“Nature surrounds us, from parks and backyards to streets and alleyways. Next time you go out for a walk, tread gently and remember that we are both inhabitants and stewards of nature in our neighborhoods.”
– David Suzuki
April is World Landscape Architecture month, a celebration of how our designed outdoor environments touch our lives.
What exactly is landscape architecture, anyway? It’s not the world’s best-understood profession, that’s for sure. The American Society of Landscape Architecture defines it as: “the planning, design, management, and nurturing of the built and natural environments. With their unique skill set, landscape architects work to improve human and environmental health in all communities. They plan and design parks, campuses, streetscapes, trails, plazas, residences, and other projects that strengthen communities.”
Think about the forested trails, small city parks, river or lakeside promenades, and other outdoor spaces that we take for granted as part of our daily existence. They were intentionally created and fostered by visionaries who wanted to make our communities better. Once upon a time, all were proposed, designed, built, and cared for over time. They’re not chance leftover spaces — they’re the vibrant and essential living rooms of our daily existence, the very heart and soul of what makes our communities places where we want to live. Our outdoor spaces of all kinds give us social connection, opportunities for quiet reflection or healthy recreation, and critical protection against the impacts of climate change.
We should do everything in our power to support and protect them — for they support and protect us.
Much of the enchantment of how we experience an outdoor space comes from precisely what we don’t see – the designer’s hidden hand. New York’s Central Park might look from the air like a pristinely preserved pocket of nature, when in fact it is an astonishing achievement in engineering by Frederick Law Olmsted. Bernheim, too, did not always look as it does now – our Arboretum has wonderful intentionally designed spaces like the Edible Garden, Olmsted Ponds, and Playcosystem. And much of what makes up our more than 16,000 acres was land that had been damaged through harmful farming and industrial practices but has been gradually restored over the years. Human hands can desecrate, but they can also restore.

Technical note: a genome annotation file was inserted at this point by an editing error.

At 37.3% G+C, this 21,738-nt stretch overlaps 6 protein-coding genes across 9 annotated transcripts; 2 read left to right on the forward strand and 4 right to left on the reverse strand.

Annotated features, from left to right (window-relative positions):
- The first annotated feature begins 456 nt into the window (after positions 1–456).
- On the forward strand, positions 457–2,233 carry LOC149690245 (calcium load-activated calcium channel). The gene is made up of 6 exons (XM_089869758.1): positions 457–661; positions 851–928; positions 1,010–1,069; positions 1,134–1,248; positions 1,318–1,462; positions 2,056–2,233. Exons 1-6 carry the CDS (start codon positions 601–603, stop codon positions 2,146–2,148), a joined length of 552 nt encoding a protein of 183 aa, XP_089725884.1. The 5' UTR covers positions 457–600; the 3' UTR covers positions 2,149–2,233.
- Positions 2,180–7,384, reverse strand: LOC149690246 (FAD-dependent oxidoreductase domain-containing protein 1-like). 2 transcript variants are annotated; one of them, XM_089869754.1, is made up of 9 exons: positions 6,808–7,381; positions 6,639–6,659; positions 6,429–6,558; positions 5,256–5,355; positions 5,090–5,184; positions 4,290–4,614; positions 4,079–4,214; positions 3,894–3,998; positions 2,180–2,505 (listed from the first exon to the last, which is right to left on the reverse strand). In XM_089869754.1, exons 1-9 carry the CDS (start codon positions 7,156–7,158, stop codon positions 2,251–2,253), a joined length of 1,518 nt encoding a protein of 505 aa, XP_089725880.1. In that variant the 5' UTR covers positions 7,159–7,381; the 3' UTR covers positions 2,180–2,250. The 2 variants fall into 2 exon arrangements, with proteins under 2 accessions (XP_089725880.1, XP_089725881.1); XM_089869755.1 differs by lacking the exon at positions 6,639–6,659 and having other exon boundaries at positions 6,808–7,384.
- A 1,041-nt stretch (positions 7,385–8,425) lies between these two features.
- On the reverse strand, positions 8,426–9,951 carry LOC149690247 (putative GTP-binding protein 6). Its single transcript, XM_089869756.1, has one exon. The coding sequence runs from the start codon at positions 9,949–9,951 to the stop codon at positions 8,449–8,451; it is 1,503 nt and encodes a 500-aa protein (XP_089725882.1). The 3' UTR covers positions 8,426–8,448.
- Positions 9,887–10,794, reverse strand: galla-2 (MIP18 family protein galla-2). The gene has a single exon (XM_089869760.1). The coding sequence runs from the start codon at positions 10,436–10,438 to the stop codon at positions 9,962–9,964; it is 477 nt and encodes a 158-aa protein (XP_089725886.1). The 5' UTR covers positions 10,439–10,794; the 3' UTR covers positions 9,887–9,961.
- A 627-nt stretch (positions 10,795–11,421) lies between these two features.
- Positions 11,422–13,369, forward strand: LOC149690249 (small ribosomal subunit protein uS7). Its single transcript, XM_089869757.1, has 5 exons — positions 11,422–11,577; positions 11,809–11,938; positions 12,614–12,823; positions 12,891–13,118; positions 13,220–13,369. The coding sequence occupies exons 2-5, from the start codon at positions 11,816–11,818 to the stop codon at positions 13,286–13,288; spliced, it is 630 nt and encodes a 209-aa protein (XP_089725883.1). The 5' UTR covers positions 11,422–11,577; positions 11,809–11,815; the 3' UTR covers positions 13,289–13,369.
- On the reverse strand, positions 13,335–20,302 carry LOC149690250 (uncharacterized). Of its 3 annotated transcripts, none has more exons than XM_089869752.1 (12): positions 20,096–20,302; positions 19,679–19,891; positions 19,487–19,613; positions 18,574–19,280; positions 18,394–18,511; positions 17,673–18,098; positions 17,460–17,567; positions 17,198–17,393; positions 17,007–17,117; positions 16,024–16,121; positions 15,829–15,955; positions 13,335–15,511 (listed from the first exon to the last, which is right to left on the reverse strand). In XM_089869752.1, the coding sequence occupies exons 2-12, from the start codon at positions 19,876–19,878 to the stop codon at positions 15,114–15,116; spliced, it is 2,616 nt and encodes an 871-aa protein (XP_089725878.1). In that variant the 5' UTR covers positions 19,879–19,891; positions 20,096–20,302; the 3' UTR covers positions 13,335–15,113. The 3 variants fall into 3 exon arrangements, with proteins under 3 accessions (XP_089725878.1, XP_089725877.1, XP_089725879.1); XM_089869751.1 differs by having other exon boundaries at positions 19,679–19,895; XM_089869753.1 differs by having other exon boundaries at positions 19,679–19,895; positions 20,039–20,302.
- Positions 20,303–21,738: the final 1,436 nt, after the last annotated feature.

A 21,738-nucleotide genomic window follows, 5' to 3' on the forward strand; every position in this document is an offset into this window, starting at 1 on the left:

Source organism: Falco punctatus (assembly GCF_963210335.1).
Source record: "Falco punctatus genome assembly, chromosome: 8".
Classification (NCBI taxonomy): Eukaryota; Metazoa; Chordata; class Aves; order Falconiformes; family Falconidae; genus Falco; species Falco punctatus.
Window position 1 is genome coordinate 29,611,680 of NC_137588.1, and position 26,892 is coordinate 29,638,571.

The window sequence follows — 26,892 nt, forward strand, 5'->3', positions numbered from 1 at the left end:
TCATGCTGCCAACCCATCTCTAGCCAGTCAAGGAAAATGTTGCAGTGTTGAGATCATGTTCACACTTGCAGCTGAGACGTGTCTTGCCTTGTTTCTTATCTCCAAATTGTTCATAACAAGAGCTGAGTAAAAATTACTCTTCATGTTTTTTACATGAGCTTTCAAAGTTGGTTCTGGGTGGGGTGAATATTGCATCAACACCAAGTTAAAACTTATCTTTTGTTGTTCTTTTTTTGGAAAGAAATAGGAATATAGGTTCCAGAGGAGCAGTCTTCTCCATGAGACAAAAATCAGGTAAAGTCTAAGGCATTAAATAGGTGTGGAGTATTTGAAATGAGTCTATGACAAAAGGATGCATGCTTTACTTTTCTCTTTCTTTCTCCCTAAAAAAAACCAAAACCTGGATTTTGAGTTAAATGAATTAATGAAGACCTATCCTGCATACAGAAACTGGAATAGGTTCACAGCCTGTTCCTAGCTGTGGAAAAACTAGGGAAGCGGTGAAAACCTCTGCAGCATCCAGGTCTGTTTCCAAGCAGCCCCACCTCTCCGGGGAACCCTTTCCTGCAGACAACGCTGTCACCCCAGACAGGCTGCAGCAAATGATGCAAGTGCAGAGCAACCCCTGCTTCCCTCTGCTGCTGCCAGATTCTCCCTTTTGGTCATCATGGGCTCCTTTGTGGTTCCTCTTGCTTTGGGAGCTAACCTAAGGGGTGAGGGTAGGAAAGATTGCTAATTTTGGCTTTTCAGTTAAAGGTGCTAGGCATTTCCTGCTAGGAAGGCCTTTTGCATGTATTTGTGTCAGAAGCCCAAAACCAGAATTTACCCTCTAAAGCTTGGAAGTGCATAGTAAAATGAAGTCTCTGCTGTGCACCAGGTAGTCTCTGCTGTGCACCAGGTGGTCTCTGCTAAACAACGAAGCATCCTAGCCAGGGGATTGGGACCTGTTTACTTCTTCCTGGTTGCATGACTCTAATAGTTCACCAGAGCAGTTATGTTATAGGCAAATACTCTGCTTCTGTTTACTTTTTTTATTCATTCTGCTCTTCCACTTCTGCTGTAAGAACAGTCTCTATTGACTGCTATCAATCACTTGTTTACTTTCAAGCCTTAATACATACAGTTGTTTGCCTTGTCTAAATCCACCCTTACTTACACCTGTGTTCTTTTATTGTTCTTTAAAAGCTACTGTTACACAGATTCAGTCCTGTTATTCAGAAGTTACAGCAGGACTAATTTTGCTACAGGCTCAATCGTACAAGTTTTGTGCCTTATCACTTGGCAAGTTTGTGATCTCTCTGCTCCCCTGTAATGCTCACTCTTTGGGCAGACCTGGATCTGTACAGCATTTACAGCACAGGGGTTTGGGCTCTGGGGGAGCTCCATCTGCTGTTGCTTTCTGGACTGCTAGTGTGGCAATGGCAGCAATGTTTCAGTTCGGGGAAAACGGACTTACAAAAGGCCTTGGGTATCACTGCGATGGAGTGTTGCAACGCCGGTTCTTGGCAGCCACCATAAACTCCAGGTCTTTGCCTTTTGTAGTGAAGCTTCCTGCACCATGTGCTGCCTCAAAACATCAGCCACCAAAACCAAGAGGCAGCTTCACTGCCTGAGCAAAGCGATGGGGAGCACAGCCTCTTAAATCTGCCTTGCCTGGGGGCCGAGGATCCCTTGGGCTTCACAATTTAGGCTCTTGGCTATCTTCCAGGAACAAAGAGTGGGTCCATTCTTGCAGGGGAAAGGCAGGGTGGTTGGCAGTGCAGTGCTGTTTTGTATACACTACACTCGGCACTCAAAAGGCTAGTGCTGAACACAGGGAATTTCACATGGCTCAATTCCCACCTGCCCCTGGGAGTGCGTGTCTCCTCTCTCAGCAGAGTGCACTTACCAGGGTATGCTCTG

Creating a great outdoor space means having the optimism, patience and foresight to make a gift of living beauty for many future generations, and the faith that its heirs will cherish and care for it in that same spirit. And although this month we’re celebrating landscape architecture, it’s also important to note that it’s not just the landscape architect’s design concept, but the subsequent decades or even centuries of careful tending and stewarding that keep it wonderful.
So, on behalf of all of us at Bernheim, I’d like to wish you a happy World Landscape Architecture Month. May you celebrate it by spending at least a little more time than usual this month in a state of wonder, enjoying a beautiful outdoor space — whether here at Bernheim, at your local neighborhood park, or a new place somewhere out there in the world that calls out to you. You might just find it habit-forming.